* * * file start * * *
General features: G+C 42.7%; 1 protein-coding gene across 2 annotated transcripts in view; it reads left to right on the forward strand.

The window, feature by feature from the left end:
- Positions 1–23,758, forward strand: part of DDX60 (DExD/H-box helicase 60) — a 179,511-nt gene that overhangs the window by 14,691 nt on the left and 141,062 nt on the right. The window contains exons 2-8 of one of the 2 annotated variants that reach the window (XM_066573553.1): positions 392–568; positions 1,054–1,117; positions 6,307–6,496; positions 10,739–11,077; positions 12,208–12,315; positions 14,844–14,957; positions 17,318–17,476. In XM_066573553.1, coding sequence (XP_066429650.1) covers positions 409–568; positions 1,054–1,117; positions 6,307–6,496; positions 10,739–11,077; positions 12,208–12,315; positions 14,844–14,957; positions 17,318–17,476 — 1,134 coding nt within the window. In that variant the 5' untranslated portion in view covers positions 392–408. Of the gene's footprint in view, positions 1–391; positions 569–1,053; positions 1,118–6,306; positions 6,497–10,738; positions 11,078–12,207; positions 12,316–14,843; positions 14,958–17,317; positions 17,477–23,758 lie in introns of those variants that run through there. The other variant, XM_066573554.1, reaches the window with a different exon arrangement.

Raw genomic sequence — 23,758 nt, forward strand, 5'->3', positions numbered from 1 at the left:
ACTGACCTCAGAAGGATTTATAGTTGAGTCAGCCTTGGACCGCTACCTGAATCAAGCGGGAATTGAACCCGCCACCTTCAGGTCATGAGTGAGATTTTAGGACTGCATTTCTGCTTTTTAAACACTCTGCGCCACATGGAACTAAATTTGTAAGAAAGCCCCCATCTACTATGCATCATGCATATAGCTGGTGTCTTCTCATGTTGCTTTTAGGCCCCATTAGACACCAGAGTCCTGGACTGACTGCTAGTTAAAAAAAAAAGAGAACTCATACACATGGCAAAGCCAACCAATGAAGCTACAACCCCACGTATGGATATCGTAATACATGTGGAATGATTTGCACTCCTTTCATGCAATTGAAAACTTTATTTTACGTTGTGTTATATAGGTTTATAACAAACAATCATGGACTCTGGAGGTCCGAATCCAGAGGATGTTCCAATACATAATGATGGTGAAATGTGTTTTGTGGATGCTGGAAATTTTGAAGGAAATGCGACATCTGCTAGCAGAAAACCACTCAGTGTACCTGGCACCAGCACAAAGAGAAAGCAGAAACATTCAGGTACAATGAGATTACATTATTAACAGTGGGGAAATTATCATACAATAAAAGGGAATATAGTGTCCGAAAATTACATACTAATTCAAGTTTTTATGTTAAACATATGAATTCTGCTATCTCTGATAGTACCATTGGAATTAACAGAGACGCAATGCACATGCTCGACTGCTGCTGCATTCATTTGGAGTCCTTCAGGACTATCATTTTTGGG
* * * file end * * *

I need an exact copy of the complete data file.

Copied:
General features: G+C 42.7%; 1 protein-coding gene across 2 annotated transcripts in view; it reads left to right on the forward strand.

The window, feature by feature from the left end:
- Positions 1–23,758, forward strand: part of DDX60 (DExD/H-box helicase 60) — a 179,511-nt gene that overhangs the window by 14,691 nt on the left and 141,062 nt on the right. The window contains exons 2-8 of one of the 2 annotated variants that reach the window (XM_066573553.1): positions 392–568; positions 1,054–1,117; positions 6,307–6,496; positions 10,739–11,077; positions 12,208–12,315; positions 14,844–14,957; positions 17,318–17,476. In XM_066573553.1, coding sequence (XP_066429650.1) covers positions 409–568; positions 1,054–1,117; positions 6,307–6,496; positions 10,739–11,077; positions 12,208–12,315; positions 14,844–14,957; positions 17,318–17,476 — 1,134 coding nt within the window. In that variant the 5' untranslated portion in view covers positions 392–408. Of the gene's footprint in view, positions 1–391; positions 569–1,053; positions 1,118–6,306; positions 6,497–10,738; positions 11,078–12,207; positions 12,316–14,843; positions 14,958–17,317; positions 17,477–23,758 lie in introns of those variants that run through there. The other variant, XM_066573554.1, reaches the window with a different exon arrangement.

Raw genomic sequence — 23,758 nt, forward strand, 5'->3', positions numbered from 1 at the left:
ACTGACCTCAGAAGGATTTATAGTTGAGTCAGCCTTGGACCGCTACCTGAATCAAGCGGGAATTGAACCCGCCACCTTCAGGTCATGAGTGAGATTTTAGGACTGCATTTCTGCTTTTTAAACACTCTGCGCCACATGGAACTAAATTTGTAAGAAAGCCCCCATCTACTATGCATCATGCATATAGCTGGTGTCTTCTCATGTTGCTTTTAGGCCCCATTAGACACCAGAGTCCTGGACTGACTGCTAGTTAAAAAAAAAAGAGAACTCATACACATGGCAAAGCCAACCAATGAAGCTACAACCCCACGTATGGATATCGTAATACATGTGGAATGATTTGCACTCCTTTCATGCAATTGAAAACTTTATTTTACGTTGTGTTATATAGGTTTATAACAAACAATCATGGACTCTGGAGGTCCGAATCCAGAGGATGTTCCAATACATAATGATGGTGAAATGTGTTTTGTGGATGCTGGAAATTTTGAAGGAAATGCGACATCTGCTAGCAGAAAACCACTCAGTGTACCTGGCACCAGCACAAAGAGAAAGCAGAAACATTCAGGTACAATGAGATTACATTATTAACAGTGGGGAAATTATCATACAATAAAAGGGAATATAGTGTCCGAAAATTACATACTAATTCAAGTTTTTATGTTAAACATATGAATTCTGCTATCTCTGATAGTACCATTGGAATTAACAGAGACGCAATGCACATGCTCGACTGCTGCTGCATTCATTTGGAGTCCTTCAGGACTATCATTTTTGGG